“It scared me. I thought I was in free fall,” he said. “These kids are just playing—they’re playing all day, they’re playing all week, they’re playing for years.”
Then he got to understand the school’s philosophy: Play can be an essential way to learn, and “here was an example where people weren’t using that as a platitude. It was purely operational. It was protected; it was championed; it was made room for.”
“These kids…seemed centered, they seemed emotionally less stressed, they seemed terribly sophisticated in how they could talk, and they were willing to immerse themselves in subjects like chemistry and classical literature,” he said. “They were some of the best students I’d ever encountered.”
There’s some good stuff here, but if I never have to see another headline including “no books, no classes” in relation to unschooling or other self directed learning, I will be a happy Idzie (not to mention the “teaching themselves” thing. *Sighs*)!
Also, while the projects mentioned may have taken inspiration from unschooling, from the description they’re not fully unschooling. That’s fine, but this article isn’t super clear about there possibly being a difference. I also didn’t like this bit: “self-directed learning isn’t for all students, particularly those who he says are ‘over-institutionalized,’ have emotional issues, or have a strong need for structure.” *I* have “emotional issues,” at least by my definition of the phrase, and I’m quite happy I unschooled! Self directed learning IS for everyone, I believe, just in different ways for different people (i.e., some kids will be happier in a freeschool type situation than unschooling, some kids will want someone to help them hash out and plan a very structured “curriculum” to follow, etc.). This is the second time this week I’ve been bothered by seeing people seemingly implying that people with mental health issues/emotional issues shouldn’t be unschooling parents or unschoolers themselves. This is not pleasing me!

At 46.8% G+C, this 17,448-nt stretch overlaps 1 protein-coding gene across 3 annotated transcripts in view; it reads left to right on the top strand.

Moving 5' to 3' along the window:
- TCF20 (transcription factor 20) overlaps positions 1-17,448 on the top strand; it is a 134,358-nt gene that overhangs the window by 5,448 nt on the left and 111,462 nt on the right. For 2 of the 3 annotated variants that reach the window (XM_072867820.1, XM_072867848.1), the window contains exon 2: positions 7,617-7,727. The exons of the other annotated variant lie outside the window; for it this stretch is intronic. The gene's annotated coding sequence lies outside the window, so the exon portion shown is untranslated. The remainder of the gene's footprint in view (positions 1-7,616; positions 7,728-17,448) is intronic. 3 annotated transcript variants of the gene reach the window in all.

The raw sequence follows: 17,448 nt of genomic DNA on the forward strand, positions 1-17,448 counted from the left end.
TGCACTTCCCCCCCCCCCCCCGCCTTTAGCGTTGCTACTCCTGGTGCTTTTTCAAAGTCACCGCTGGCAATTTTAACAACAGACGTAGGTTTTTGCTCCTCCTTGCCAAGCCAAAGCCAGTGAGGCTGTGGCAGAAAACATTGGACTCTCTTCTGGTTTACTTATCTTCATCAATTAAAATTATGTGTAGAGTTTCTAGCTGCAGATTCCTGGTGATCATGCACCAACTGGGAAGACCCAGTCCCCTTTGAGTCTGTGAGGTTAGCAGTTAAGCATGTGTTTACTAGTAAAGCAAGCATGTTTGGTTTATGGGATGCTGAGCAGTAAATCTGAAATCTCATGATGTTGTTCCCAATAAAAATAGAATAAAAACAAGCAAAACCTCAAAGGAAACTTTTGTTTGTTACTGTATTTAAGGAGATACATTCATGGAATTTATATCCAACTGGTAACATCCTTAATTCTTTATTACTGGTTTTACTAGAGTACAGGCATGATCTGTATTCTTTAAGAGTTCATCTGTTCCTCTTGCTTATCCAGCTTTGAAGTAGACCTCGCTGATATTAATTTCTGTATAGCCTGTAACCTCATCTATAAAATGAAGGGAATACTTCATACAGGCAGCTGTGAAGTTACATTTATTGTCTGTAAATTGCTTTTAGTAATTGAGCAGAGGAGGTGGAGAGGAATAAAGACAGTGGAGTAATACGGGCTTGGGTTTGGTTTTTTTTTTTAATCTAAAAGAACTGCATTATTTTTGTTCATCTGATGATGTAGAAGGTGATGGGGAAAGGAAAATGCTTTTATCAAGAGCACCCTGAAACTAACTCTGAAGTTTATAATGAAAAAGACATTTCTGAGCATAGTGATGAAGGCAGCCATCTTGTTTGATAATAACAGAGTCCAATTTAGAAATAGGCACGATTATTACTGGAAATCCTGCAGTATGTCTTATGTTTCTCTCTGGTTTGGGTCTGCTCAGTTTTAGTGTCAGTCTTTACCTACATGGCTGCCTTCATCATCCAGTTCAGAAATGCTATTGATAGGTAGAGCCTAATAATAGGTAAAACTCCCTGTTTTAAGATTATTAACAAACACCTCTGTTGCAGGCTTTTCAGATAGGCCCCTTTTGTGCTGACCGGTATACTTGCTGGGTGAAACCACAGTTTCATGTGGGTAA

“The iPod, like the Walkman cassette player before it, allows us to listen to our music wherever we want. Previously, recording technology had unlinked music from the concert hall, the café, and the saloon, but now music can always be carried with us. Michael Bull, who has written frequently about the impact of the Walkman and the iPod, points out that we often use devices to ‘aestheticize urban space.’ We carry our own soundtrack with us wherever we go, and the world around us is overlaid with our music. Our whole life becomes a movie, and we can alter the score for it over and over again: one minute it’s a tragedy, and the next it’s an action film. Energetic, dreamy, or ominous and dark: everyone has their own private movie going on in their heads, and no two are the same….Theodor Adorno… called this situation ‘accompanied solitude,’ a situation where we might be alone, but we have the ability via music to create the illusion that we are not.”—from How Music Works, by David Byrne (via girlfromtralfamadore)